Now all roads lead to France and heavy is the tread
Of the living; but the dead returning lightly dance.
Edward Thomas, Roads

Wednesday, September 10, 2014

The Great War Remembered: Today's Language

If you've ever described your emotional state using any of these terms, you're drawing on the language of the Great War.  To see our ever-growing list of such examples, check out our website Words, Expressions & Terms Popularized, 1914 - 1918.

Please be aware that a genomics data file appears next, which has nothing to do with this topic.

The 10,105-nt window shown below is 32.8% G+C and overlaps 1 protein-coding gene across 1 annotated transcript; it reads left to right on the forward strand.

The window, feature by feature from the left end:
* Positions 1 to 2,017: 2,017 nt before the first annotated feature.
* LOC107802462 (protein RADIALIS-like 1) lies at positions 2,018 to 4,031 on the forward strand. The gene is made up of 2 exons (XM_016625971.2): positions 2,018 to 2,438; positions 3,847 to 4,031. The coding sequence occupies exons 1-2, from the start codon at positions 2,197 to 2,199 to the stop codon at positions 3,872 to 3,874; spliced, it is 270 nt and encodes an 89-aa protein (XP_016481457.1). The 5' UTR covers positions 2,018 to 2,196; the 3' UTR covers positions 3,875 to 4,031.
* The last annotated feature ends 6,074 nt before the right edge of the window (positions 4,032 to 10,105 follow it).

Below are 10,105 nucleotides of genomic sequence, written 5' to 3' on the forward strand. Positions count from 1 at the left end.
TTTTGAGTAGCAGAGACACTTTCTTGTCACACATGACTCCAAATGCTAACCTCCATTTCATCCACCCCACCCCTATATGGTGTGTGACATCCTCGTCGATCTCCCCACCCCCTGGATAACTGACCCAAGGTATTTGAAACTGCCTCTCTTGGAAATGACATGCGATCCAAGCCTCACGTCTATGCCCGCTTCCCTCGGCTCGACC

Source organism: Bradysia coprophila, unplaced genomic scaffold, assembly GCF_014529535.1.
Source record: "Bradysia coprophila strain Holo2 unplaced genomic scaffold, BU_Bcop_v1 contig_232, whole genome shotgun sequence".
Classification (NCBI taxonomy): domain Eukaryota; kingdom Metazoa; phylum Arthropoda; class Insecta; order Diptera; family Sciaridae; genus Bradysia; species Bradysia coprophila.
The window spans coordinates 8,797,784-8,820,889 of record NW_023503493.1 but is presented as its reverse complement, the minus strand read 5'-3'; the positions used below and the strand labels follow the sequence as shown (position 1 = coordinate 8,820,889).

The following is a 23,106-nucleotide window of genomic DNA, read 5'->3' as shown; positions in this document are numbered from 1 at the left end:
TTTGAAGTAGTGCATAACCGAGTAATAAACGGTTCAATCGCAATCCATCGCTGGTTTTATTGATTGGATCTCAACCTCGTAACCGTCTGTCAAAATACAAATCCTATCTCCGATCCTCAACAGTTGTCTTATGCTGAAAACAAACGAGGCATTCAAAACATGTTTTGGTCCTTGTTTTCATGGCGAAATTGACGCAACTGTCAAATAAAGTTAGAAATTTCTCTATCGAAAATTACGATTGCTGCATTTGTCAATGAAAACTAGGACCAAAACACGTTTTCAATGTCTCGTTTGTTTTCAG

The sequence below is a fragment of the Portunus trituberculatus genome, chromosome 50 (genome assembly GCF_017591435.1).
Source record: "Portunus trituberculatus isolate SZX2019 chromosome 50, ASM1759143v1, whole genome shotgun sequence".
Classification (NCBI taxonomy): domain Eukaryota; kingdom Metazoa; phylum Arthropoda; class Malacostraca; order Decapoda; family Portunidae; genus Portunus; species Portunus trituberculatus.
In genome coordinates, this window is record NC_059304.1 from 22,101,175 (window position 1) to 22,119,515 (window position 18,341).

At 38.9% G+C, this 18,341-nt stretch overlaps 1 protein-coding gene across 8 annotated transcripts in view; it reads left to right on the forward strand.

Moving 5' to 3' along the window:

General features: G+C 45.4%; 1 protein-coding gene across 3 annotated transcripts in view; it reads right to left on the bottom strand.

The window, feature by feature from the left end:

1. Great post - thanks so much. Amazing list of words at that website. Never knew the origins of "cushy" - thought it meant "comfortable" and was a shorthand for "cushion" - though maybe that came from Indian sources as well!

  2. "Shell-shock" was used in the Spanish-American War, too.

  3. The term "U-boat" was not in regular usage by the British in referring to German submarines until WW2. For instance, I have a an original 1928 edition of Gordon Campbell's "My Mystery Ships": his account of the Q-ship operations for when he was awarded the Victoria Cross. He does not use the term U-boat once - he always referred to them as "Submarines". Possibly in later editions this was changed.

    1. Check out the OED etymology of U-boat at: